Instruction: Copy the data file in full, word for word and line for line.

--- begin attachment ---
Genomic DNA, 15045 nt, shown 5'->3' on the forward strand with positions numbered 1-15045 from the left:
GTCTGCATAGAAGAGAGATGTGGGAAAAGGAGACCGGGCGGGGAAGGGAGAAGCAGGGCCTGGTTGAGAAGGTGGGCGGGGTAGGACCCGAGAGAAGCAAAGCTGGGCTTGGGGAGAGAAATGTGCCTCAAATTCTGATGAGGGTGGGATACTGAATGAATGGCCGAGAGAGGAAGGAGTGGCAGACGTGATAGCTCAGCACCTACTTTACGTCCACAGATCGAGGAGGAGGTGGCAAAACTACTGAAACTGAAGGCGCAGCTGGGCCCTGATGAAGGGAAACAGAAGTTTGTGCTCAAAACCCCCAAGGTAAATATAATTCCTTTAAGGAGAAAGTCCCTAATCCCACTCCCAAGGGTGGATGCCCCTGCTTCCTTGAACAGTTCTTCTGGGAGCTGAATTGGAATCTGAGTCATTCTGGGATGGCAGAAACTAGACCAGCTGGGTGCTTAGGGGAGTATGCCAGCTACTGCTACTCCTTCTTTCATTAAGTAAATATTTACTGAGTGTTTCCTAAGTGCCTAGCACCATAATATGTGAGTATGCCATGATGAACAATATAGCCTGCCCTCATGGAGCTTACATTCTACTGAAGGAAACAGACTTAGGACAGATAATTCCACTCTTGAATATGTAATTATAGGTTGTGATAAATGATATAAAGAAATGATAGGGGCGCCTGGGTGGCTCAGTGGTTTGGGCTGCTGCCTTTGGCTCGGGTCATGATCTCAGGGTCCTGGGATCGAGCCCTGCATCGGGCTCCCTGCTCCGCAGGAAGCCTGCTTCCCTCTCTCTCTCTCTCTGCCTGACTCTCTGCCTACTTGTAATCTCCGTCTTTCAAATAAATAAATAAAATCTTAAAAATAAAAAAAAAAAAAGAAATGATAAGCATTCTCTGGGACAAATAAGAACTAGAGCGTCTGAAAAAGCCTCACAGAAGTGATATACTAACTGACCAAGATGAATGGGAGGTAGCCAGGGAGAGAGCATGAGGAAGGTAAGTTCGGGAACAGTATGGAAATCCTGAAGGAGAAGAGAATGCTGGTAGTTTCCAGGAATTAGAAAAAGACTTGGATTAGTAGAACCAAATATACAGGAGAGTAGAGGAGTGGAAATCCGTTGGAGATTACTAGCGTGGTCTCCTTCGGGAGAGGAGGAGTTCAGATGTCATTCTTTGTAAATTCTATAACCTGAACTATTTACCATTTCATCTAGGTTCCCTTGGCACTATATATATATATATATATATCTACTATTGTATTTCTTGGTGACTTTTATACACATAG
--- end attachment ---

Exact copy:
Genomic DNA, 15045 nt, shown 5'->3' on the forward strand with positions numbered 1-15045 from the left:
GTCTGCATAGAAGAGAGATGTGGGAAAAGGAGACCGGGCGGGGAAGGGAGAAGCAGGGCCTGGTTGAGAAGGTGGGCGGGGTAGGACCCGAGAGAAGCAAAGCTGGGCTTGGGGAGAGAAATGTGCCTCAAATTCTGATGAGGGTGGGATACTGAATGAATGGCCGAGAGAGGAAGGAGTGGCAGACGTGATAGCTCAGCACCTACTTTACGTCCACAGATCGAGGAGGAGGTGGCAAAACTACTGAAACTGAAGGCGCAGCTGGGCCCTGATGAAGGGAAACAGAAGTTTGTGCTCAAAACCCCCAAGGTAAATATAATTCCTTTAAGGAGAAAGTCCCTAATCCCACTCCCAAGGGTGGATGCCCCTGCTTCCTTGAACAGTTCTTCTGGGAGCTGAATTGGAATCTGAGTCATTCTGGGATGGCAGAAACTAGACCAGCTGGGTGCTTAGGGGAGTATGCCAGCTACTGCTACTCCTTCTTTCATTAAGTAAATATTTACTGAGTGTTTCCTAAGTGCCTAGCACCATAATATGTGAGTATGCCATGATGAACAATATAGCCTGCCCTCATGGAGCTTACATTCTACTGAAGGAAACAGACTTAGGACAGATAATTCCACTCTTGAATATGTAATTATAGGTTGTGATAAATGATATAAAGAAATGATAGGGGCGCCTGGGTGGCTCAGTGGTTTGGGCTGCTGCCTTTGGCTCGGGTCATGATCTCAGGGTCCTGGGATCGAGCCCTGCATCGGGCTCCCTGCTCCGCAGGAAGCCTGCTTCCCTCTCTCTCTCTCTCTGCCTGACTCTCTGCCTACTTGTAATCTCCGTCTTTCAAATAAATAAATAAAATCTTAAAAATAAAAAAAAAAAAAGAAATGATAAGCATTCTCTGGGACAAATAAGAACTAGAGCGTCTGAAAAAGCCTCACAGAAGTGATATACTAACTGACCAAGATGAATGGGAGGTAGCCAGGGAGAGAGCATGAGGAAGGTAAGTTCGGGAACAGTATGGAAATCCTGAAGGAGAAGAGAATGCTGGTAGTTTCCAGGAATTAGAAAAAGACTTGGATTAGTAGAACCAAATATACAGGAGAGTAGAGGAGTGGAAATCCGTTGGAGATTACTAGCGTGGTCTCCTTCGGGAGAGGAGGAGTTCAGATGTCATTCTTTGTAAATTCTATAACCTGAACTATTTACCATTTCATCTAGGTTCCCTTGGCACTATATATATATATATATATATCTACTATTGTATTTCTTGGTGACTTTTATACACATAG